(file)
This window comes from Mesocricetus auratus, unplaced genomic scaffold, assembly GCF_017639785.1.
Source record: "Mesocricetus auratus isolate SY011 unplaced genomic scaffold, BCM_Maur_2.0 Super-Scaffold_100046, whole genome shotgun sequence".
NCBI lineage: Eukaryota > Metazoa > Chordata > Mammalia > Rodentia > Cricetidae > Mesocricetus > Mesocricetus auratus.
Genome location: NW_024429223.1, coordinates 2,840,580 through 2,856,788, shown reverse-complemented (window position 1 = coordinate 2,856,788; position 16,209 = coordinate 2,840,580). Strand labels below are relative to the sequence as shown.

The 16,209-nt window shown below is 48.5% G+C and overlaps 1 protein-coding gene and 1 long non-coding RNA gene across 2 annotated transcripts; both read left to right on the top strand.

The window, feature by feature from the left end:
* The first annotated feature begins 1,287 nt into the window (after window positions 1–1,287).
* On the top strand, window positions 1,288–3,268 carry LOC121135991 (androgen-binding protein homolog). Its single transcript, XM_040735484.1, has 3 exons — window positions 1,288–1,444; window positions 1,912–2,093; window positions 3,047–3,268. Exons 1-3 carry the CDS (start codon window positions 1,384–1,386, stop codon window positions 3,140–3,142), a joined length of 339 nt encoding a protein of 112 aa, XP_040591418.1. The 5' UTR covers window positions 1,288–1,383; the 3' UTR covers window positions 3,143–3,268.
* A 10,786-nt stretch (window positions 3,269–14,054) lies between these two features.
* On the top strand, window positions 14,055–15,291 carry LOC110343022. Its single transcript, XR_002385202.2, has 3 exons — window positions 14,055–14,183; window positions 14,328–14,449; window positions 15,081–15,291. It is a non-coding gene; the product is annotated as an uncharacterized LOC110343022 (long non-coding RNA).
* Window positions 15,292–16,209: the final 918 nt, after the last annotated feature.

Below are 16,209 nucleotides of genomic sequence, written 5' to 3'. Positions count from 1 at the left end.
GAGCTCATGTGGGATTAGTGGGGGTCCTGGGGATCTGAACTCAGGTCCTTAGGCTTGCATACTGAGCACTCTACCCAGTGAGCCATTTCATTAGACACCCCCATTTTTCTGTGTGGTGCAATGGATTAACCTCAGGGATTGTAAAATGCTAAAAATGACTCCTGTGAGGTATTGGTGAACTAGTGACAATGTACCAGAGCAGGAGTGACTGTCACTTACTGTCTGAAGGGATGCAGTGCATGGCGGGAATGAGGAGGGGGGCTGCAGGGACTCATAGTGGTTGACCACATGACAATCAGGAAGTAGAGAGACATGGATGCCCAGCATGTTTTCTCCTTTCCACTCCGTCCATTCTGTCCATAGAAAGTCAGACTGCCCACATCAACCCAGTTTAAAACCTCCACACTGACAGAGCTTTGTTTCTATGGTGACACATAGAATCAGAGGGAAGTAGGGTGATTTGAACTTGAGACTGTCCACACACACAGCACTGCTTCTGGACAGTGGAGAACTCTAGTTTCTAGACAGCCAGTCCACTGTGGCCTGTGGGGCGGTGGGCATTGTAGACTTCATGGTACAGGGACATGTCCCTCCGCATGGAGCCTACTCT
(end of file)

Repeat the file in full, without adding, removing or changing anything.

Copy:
This window comes from Mesocricetus auratus, unplaced genomic scaffold, assembly GCF_017639785.1.
Source record: "Mesocricetus auratus isolate SY011 unplaced genomic scaffold, BCM_Maur_2.0 Super-Scaffold_100046, whole genome shotgun sequence".
NCBI lineage: Eukaryota > Metazoa > Chordata > Mammalia > Rodentia > Cricetidae > Mesocricetus > Mesocricetus auratus.
Genome location: NW_024429223.1, coordinates 2,840,580 through 2,856,788, shown reverse-complemented (window position 1 = coordinate 2,856,788; position 16,209 = coordinate 2,840,580). Strand labels below are relative to the sequence as shown.

The 16,209-nt window shown below is 48.5% G+C and overlaps 1 protein-coding gene and 1 long non-coding RNA gene across 2 annotated transcripts; both read left to right on the top strand.

The window, feature by feature from the left end:
* The first annotated feature begins 1,287 nt into the window (after window positions 1–1,287).
* On the top strand, window positions 1,288–3,268 carry LOC121135991 (androgen-binding protein homolog). Its single transcript, XM_040735484.1, has 3 exons — window positions 1,288–1,444; window positions 1,912–2,093; window positions 3,047–3,268. Exons 1-3 carry the CDS (start codon window positions 1,384–1,386, stop codon window positions 3,140–3,142), a joined length of 339 nt encoding a protein of 112 aa, XP_040591418.1. The 5' UTR covers window positions 1,288–1,383; the 3' UTR covers window positions 3,143–3,268.
* A 10,786-nt stretch (window positions 3,269–14,054) lies between these two features.
* On the top strand, window positions 14,055–15,291 carry LOC110343022. Its single transcript, XR_002385202.2, has 3 exons — window positions 14,055–14,183; window positions 14,328–14,449; window positions 15,081–15,291. It is a non-coding gene; the product is annotated as an uncharacterized LOC110343022 (long non-coding RNA).
* Window positions 15,292–16,209: the final 918 nt, after the last annotated feature.

Below are 16,209 nucleotides of genomic sequence, written 5' to 3'. Positions count from 1 at the left end.
GAGCTCATGTGGGATTAGTGGGGGTCCTGGGGATCTGAACTCAGGTCCTTAGGCTTGCATACTGAGCACTCTACCCAGTGAGCCATTTCATTAGACACCCCCATTTTTCTGTGTGGTGCAATGGATTAACCTCAGGGATTGTAAAATGCTAAAAATGACTCCTGTGAGGTATTGGTGAACTAGTGACAATGTACCAGAGCAGGAGTGACTGTCACTTACTGTCTGAAGGGATGCAGTGCATGGCGGGAATGAGGAGGGGGGCTGCAGGGACTCATAGTGGTTGACCACATGACAATCAGGAAGTAGAGAGACATGGATGCCCAGCATGTTTTCTCCTTTCCACTCCGTCCATTCTGTCCATAGAAAGTCAGACTGCCCACATCAACCCAGTTTAAAACCTCCACACTGACAGAGCTTTGTTTCTATGGTGACACATAGAATCAGAGGGAAGTAGGGTGATTTGAACTTGAGACTGTCCACACACACAGCACTGCTTCTGGACAGTGGAGAACTCTAGTTTCTAGACAGCCAGTCCACTGTGGCCTGTGGGGCGGTGGGCATTGTAGACTTCATGGTACAGGGACATGTCCCTCCGCATGGAGCCTACTCT